No matter how hard we try as parents to insulate our children from the worries of the wider world, the events of the last few years can’t help but slip through to our little ones. These fears and worries, even if they seem silly to adults, can keep your child from a recuperative night’s rest.
Here, we look at some ways to help your child through these issues and get them back to restful sleep.
Disturbed Sleep and Health Impacts
A recent study revealed that children are one of the groups that took the biggest hit in their sleep quality since the pandemic era started. More children globally are having issues getting to sleep, experiencing nighttime wakings and seeking reassurance, and even nightmares.
You try to insulate your children from the worries of the wider world, but sometimes this can have the opposite effect. Children are young, but they aren’t unaware. They can feel when there are changes in their and their family’s lives. Sometimes it’s better to address this head-on in simple, positive, affirming, and age-appropriate ways than hope you can ignore the issue and present a front to the child.
It’s common for these nascent worries to surface at bedtime when the day is over and they have nothing to distract their young minds. Simply being young does not leave a child immune to overthinking, fears both logical and illogical, worries about upcoming new experiences, bereavements or loss, and familial issues.
Establishing a Healthy Bedtime
As parents, it’s common to get frustrated with a child who resists going to bed or appears over and over through the night for seemingly trivial reasons like needing to use the bathroom, being hungry, or needing some water. It’s easy to become impatient with these demands, but this battle of wills can often end up having the opposite effect, increasing everyone’s stress and worry levels.
Instead, try to head off these issues by establishing a strong bedtime routine. Toys and distractions should be tidied away. As the blue light emitted by electronic devices can interrupt the natural sleep cycle, it’s a good idea to power these down about an hour before bed.
If you’re battling with an anxious child, building some ‘talk time’ into the routine is smart. It can be as short as 10-15 minutes of one-on-one time with the child, free of other distractions. Give them the space to discuss their worries and fears. If they have nothing they want to discuss, direct them to think of three positive things about their day. This can even be an introduction to the idea of journaling.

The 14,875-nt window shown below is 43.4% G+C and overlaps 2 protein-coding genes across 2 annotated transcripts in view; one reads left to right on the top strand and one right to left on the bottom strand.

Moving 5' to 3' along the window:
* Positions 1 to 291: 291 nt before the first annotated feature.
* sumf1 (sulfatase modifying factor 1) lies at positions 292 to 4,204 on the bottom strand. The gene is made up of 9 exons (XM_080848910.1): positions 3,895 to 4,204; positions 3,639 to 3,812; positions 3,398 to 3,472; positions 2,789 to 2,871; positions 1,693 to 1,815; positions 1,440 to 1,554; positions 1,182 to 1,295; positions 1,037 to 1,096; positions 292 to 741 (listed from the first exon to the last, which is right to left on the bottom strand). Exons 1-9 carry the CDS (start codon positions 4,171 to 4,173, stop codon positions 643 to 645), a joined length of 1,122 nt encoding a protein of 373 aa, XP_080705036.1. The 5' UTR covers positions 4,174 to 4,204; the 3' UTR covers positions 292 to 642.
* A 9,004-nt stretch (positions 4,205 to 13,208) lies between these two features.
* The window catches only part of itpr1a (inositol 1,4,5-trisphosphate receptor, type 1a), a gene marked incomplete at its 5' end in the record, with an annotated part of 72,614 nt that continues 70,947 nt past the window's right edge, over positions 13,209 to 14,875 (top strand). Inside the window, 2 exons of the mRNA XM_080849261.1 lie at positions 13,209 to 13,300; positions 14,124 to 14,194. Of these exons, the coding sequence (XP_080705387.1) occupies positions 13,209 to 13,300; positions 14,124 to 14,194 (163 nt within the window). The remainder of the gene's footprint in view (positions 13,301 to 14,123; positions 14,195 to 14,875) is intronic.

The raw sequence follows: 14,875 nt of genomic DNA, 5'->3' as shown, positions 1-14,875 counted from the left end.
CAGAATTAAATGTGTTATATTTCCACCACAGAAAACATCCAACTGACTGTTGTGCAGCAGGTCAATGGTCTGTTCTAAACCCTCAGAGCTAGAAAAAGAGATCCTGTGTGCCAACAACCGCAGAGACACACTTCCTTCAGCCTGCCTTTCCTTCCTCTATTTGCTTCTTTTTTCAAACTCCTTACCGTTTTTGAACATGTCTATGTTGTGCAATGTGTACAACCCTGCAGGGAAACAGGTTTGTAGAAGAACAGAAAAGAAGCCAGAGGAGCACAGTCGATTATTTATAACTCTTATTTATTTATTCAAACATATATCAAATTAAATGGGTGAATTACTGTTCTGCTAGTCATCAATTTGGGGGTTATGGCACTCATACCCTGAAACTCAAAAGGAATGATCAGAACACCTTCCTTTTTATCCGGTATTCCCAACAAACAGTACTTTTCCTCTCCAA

You can expand this idea further by bringing some simple mindfulness activities to the table. This helps the child recenter themselves in the now, instead of in their worries. You can extend this concept to an anxious child by looking into age-appropriate sleep aids. One well-known style is a ‘sleep companion’, a friendly buddy created to help the little one learn simple self-soothing techniques to get back to sleep if they wake during the night. Moreover, sleep companions can give them the toolkit needed for independent emotional regulation. Additionally, if you’re having issues with your little one needing you to be there to fall asleep, as a safety blanket of sorts, you can help them learn greater independence with the security of their new little buddy.
However you build your bedtime routine, make sure it’s at a consistent time, and with consistent steps. This helps teach the child’s body to prepare for sleep once the routine begins, establishing a healthier relationship between sleep and bedtime.
Use Relaxation Cues
Ensure all pre-bedtime activities are at a restful, soothing pace and designed to encourage relaxation like the following:
- A quick, warm bath without stimulating playtime that goes straight to bed, not back into the exciting family room
- Pre-dimmed lights that are soothing, instead of stimulating for the brain and help boost melatonin production
- A relaxing story to tuck them in with, and a cool (not cold) bedroom to help promote sleepiness
Furthermore, make sure you are setting them up for sleep time success in their daily routine. A consistent wake time, limited late afternoon naps, a filling meal that’s neither too early nor too late, and a day packed with natural sunshine and activities help encourage better sleep and a healthier mindset towards bedtime.
Dealing with childhood worries late at night as you just want to rest yourself can be a tension trigger-point for many families. Helping your child to work through these anxieties themselves in a positive, productive manner, instead of allowing bedtime to become a battleground that amplifies these concerns, teaches them valuable lessons for the future, and creates a restful, peaceful bedtime routine.